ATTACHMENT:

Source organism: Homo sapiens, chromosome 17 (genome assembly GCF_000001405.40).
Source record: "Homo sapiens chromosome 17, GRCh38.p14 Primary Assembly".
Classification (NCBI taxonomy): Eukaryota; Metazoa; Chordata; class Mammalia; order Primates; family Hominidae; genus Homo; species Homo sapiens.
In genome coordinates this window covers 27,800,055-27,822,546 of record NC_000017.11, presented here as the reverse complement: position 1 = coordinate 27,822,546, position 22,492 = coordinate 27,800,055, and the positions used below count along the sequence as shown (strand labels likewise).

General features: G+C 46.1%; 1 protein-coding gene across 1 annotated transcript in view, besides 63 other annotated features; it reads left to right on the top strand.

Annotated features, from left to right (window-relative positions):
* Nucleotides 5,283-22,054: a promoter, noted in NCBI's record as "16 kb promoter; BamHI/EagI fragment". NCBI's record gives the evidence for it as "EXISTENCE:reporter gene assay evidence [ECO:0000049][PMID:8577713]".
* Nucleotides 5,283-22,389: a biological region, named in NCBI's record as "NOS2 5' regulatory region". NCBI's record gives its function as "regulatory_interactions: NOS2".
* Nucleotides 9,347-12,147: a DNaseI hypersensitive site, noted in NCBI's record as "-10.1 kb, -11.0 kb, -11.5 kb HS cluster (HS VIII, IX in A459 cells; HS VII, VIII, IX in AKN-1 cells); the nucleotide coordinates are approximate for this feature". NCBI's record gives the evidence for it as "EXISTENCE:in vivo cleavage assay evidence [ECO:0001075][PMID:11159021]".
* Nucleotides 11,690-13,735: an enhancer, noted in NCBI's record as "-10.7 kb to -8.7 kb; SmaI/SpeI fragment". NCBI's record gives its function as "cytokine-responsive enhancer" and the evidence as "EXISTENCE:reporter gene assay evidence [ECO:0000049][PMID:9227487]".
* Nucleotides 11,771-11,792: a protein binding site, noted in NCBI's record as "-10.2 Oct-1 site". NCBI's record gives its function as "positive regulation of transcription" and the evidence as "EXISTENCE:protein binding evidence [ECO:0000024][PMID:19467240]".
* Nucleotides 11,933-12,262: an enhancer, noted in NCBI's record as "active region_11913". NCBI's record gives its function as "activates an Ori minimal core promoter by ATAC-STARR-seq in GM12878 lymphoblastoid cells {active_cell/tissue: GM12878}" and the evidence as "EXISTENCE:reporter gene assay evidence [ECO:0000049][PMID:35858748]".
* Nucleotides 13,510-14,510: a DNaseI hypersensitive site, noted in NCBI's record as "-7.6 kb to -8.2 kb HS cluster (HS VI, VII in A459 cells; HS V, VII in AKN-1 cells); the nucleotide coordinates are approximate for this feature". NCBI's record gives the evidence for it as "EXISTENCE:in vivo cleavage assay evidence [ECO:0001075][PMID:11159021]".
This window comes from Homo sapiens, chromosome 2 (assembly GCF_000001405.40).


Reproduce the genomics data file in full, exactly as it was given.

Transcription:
Source organism: Homo sapiens, chromosome 17 (genome assembly GCF_000001405.40).
Source record: "Homo sapiens chromosome 17, GRCh38.p14 Primary Assembly".
Classification (NCBI taxonomy): Eukaryota; Metazoa; Chordata; class Mammalia; order Primates; family Hominidae; genus Homo; species Homo sapiens.
In genome coordinates this window covers 27,800,055-27,822,546 of record NC_000017.11, presented here as the reverse complement: position 1 = coordinate 27,822,546, position 22,492 = coordinate 27,800,055, and the positions used below count along the sequence as shown (strand labels likewise).

General features: G+C 46.1%; 1 protein-coding gene across 1 annotated transcript in view, besides 63 other annotated features; it reads left to right on the top strand.

Annotated features, from left to right (window-relative positions):
* Nucleotides 5,283-22,054: a promoter, noted in NCBI's record as "16 kb promoter; BamHI/EagI fragment". NCBI's record gives the evidence for it as "EXISTENCE:reporter gene assay evidence [ECO:0000049][PMID:8577713]".
* Nucleotides 5,283-22,389: a biological region, named in NCBI's record as "NOS2 5' regulatory region". NCBI's record gives its function as "regulatory_interactions: NOS2".
* Nucleotides 9,347-12,147: a DNaseI hypersensitive site, noted in NCBI's record as "-10.1 kb, -11.0 kb, -11.5 kb HS cluster (HS VIII, IX in A459 cells; HS VII, VIII, IX in AKN-1 cells); the nucleotide coordinates are approximate for this feature". NCBI's record gives the evidence for it as "EXISTENCE:in vivo cleavage assay evidence [ECO:0001075][PMID:11159021]".
* Nucleotides 11,690-13,735: an enhancer, noted in NCBI's record as "-10.7 kb to -8.7 kb; SmaI/SpeI fragment". NCBI's record gives its function as "cytokine-responsive enhancer" and the evidence as "EXISTENCE:reporter gene assay evidence [ECO:0000049][PMID:9227487]".
* Nucleotides 11,771-11,792: a protein binding site, noted in NCBI's record as "-10.2 Oct-1 site". NCBI's record gives its function as "positive regulation of transcription" and the evidence as "EXISTENCE:protein binding evidence [ECO:0000024][PMID:19467240]".
* Nucleotides 11,933-12,262: an enhancer, noted in NCBI's record as "active region_11913". NCBI's record gives its function as "activates an Ori minimal core promoter by ATAC-STARR-seq in GM12878 lymphoblastoid cells {active_cell/tissue: GM12878}" and the evidence as "EXISTENCE:reporter gene assay evidence [ECO:0000049][PMID:35858748]".
* Nucleotides 13,510-14,510: a DNaseI hypersensitive site, noted in NCBI's record as "-7.6 kb to -8.2 kb HS cluster (HS VI, VII in A459 cells; HS V, VII in AKN-1 cells); the nucleotide coordinates are approximate for this feature". NCBI's record gives the evidence for it as "EXISTENCE:in vivo cleavage assay evidence [ECO:0001075][PMID:11159021]".
This window comes from Homo sapiens, chromosome 2 (assembly GCF_000001405.40).